As many of us saw in the recent Netflix documentary ‘The Social Dilemma’, social media apps are designed to be highly addictive and reel you in. The film explores many ways in which this has a huge effect on our lives and the world we live in, from deteriorating our mental health to influencing political campaigns.

Although the documentary didn’t teach me anything new, it did make me realise that none of us are safe from the world of social media. Regardless of the film’s dystopian feel, I felt slightly better knowing that we’re not solely to blame for our addiction. I didn’t realise just how much this addiction was costing us, though, until I got rid of it (albeit temporarily).

The streams of click-bait headlines on Facebook, scrolling through raw opinions on our Twitter feeds, aimlessly tapping on mind-numbing Instagram stories, What’s App chipping away at our focus with incessant notifications – it’s no wonder that by the time we get to bed, we’re unable to switch off the multiple tabs open in our heads and feel too anxious to sleep. Then we wake up feeling too shattered to function properly, and the toxic cycle continues.

Yet, as with most things toxic, we’re addicted to it.

Whether I love it or hate it, I have accepted that there is no living without it. Social media obviously does have its advantages. I love engaging with people, chuckling whilst sending memes to my friends and connecting with like-minded people through a tweet. It has educated me more about social and political matters than my degree in Journalism and Politics did! But most of all, I love the role it plays in bringing different parts of the world together to fight for change, last year’s Black Lives Matter movement being a recent example.

However, to reap these benefits without it taking over our lives, we must change how we consume it.

Five Tips on How to Use Social Media More Mindfully

1. Clear your feed and unfollow “influencers”
Have you ever put your phone down after closing an app, and felt a wave of dejection wash over you? But you just couldn’t put your finger on what you saw that made you feel like that?

You are what you eat. So just like consuming bad foods affects your physical health, consuming a toxic social media feed affects your mental and emotional health. No matter how well you’re doing in your life, this constant bombardment of aesthetically pleasing, highly edited posts of “influencers” living their best lives leaves you with a sense of inadequacy; a feeling that stems from comparing your life to theirs. And, as the negative vibes are mostly absorbed subconsciously, it’s harder to avoid. This leaves you with an inner void that can never be filled, for as long as you continue to expose yourself to this kind of content. As that lifestyle is not real, it is unattainable and impossible to reach, making us feel bad when we fail to do so.

“Influencers” are only seemingly thriving because of us. Take, for instance, the British Instagram influencer who not only flew to Dubai during a lockdown, but unapologetically appeared on This Morning to defend herself, telling viewers that it was an essential trip for her “mental health” and to “motivate” her followers – when we are the ones who feed their egos by continuously praising them for doing nothing of substance, is it any wonder that they’re this narcissistic? And can we really blame them for having the audacity to voice their problematic views with such confidence?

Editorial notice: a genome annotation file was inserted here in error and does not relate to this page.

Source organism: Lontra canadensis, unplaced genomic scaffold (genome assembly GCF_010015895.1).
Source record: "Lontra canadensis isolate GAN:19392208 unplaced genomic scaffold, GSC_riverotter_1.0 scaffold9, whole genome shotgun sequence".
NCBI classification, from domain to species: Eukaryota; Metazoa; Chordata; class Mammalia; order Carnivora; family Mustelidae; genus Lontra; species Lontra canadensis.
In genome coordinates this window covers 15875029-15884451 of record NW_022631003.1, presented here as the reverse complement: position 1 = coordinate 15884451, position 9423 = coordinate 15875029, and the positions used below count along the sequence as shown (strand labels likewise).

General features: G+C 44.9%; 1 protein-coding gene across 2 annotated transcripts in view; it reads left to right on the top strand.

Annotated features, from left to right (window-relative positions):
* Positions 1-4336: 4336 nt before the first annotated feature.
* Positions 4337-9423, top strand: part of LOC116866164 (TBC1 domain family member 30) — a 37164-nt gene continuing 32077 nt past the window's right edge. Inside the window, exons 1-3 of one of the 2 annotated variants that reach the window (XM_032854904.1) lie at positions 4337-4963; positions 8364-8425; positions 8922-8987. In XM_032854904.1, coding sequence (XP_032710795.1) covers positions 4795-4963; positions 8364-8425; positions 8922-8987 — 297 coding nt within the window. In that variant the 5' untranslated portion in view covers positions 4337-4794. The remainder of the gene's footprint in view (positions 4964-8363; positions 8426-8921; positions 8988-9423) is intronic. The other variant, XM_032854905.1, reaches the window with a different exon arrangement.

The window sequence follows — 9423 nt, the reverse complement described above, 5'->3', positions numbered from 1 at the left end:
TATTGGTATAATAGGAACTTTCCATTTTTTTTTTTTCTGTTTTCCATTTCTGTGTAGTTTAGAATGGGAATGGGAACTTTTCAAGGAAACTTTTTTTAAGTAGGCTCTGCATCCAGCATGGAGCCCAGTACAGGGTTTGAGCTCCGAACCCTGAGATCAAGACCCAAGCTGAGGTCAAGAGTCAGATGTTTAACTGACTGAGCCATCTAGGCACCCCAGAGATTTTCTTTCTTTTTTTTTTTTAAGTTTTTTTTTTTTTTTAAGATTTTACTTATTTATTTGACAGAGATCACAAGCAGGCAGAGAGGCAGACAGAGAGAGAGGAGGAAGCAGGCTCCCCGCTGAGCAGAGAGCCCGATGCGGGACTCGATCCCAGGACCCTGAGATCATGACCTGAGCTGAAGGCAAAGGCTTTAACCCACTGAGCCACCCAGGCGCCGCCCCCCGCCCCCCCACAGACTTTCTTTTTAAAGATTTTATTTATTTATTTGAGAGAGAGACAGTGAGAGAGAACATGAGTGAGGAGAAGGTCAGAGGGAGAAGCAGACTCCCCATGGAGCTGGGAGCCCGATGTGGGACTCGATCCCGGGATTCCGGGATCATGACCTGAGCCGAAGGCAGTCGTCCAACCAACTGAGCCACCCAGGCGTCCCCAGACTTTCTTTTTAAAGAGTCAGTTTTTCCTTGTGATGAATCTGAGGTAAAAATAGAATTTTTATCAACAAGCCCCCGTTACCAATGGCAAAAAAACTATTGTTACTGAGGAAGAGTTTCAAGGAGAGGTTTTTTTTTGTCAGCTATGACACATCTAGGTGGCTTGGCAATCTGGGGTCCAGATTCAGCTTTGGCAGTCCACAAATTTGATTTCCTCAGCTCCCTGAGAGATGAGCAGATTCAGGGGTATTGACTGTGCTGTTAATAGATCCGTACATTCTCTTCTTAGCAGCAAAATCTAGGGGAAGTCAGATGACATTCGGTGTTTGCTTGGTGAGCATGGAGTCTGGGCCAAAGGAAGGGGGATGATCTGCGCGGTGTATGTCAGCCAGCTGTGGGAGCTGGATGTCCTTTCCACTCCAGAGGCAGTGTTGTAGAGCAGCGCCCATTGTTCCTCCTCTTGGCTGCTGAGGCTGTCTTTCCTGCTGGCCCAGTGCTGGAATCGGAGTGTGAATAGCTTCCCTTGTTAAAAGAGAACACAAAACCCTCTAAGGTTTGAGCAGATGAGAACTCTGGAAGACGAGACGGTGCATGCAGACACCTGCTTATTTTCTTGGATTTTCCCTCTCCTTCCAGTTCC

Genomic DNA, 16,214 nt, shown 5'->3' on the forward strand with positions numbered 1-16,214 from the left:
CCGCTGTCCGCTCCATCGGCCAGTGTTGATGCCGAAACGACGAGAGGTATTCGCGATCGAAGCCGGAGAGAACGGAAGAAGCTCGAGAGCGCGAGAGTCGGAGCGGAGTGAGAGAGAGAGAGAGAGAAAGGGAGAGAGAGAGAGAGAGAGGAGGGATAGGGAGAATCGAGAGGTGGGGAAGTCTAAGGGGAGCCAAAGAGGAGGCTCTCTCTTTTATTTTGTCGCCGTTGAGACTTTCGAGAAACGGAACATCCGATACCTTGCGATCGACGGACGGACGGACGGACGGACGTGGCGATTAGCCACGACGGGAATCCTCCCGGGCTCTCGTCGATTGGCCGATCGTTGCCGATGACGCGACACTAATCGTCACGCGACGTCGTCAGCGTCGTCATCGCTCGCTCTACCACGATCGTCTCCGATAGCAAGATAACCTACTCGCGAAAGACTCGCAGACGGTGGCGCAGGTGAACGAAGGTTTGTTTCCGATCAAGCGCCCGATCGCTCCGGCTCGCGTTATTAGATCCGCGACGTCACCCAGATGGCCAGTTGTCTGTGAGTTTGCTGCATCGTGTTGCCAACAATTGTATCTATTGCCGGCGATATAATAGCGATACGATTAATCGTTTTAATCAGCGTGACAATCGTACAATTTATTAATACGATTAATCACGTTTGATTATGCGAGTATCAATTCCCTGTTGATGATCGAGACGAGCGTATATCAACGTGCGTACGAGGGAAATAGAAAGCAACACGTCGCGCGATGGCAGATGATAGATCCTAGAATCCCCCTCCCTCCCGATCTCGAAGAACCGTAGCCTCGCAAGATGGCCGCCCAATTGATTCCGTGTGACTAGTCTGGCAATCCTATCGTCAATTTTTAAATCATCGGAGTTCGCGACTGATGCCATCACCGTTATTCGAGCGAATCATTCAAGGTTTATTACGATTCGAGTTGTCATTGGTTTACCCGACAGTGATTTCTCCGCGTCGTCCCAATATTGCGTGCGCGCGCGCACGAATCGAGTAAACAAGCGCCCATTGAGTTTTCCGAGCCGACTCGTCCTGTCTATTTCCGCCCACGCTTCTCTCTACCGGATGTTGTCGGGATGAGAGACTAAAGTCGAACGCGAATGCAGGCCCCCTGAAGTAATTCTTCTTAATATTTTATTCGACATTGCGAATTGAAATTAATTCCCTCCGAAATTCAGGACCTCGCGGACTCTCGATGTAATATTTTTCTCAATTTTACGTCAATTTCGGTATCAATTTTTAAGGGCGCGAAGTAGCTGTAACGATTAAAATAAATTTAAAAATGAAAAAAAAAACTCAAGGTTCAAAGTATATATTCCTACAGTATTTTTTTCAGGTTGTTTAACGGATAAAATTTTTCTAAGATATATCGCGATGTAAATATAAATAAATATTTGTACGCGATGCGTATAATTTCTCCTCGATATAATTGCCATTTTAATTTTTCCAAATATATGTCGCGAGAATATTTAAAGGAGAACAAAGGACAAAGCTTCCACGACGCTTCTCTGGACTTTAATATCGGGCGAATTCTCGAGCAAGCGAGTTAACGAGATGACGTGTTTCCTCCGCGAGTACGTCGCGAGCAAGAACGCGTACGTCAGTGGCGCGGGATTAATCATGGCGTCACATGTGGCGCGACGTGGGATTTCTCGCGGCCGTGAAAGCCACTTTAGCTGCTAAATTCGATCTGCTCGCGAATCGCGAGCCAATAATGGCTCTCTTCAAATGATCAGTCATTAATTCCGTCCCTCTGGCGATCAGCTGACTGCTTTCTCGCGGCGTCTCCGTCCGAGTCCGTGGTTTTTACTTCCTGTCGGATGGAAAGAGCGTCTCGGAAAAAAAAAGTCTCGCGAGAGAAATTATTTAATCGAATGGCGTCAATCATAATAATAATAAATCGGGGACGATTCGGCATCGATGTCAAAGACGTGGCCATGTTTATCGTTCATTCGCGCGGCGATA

You’ll be surprised by how reviewing and tidying your following list will transform your social media experience. Go through each account that you follow and question: why do I follow them? How does this account make a difference to my life? What are they really “influencing” me to do? How do I feel after seeing a post from them on my feed?

If there are no positive answers and the account is not enhancing your life in even the smallest of ways…UNFOLLOW!

2. Post with intent
Just like we must follow with a purpose, we must also post with a purpose (because, you know, be the change you want to see in the world and all that). Before I deactivated my accounts, I had myself grown tired of mindlessly posting. We all do it.

When I re-activated my accounts, I made a vow to question WHY before hitting the post button. And I’m ashamed to say that more often than not, the reasons stemmed from ego or the need for validation. When we start posting with reason, we become less reliable on the online world for a quick and short-lived confidence boost and start benefiting from it in a more purposeful way.  Unless the post is doing something valuable for your followers, apart from cluttering their minds and unnecessarily taking up their mental space, maybe you should reconsider sharing it.

3. Airplane mode is not just for flights
I wonder how many of us really put our phones out of sight or on silent when we’re doing something that requires our full attention and not fragments of it? I don’t just mean when we have an important task to do at work or switching on the “Do Not Disturb” function when we go to sleep. I mean when we’re resting with a book, watching a movie with family or eating with our friends at a restaurant (people being on their phones at a restaurant will never not rile me up, by the way – when and how did this become acceptable?!)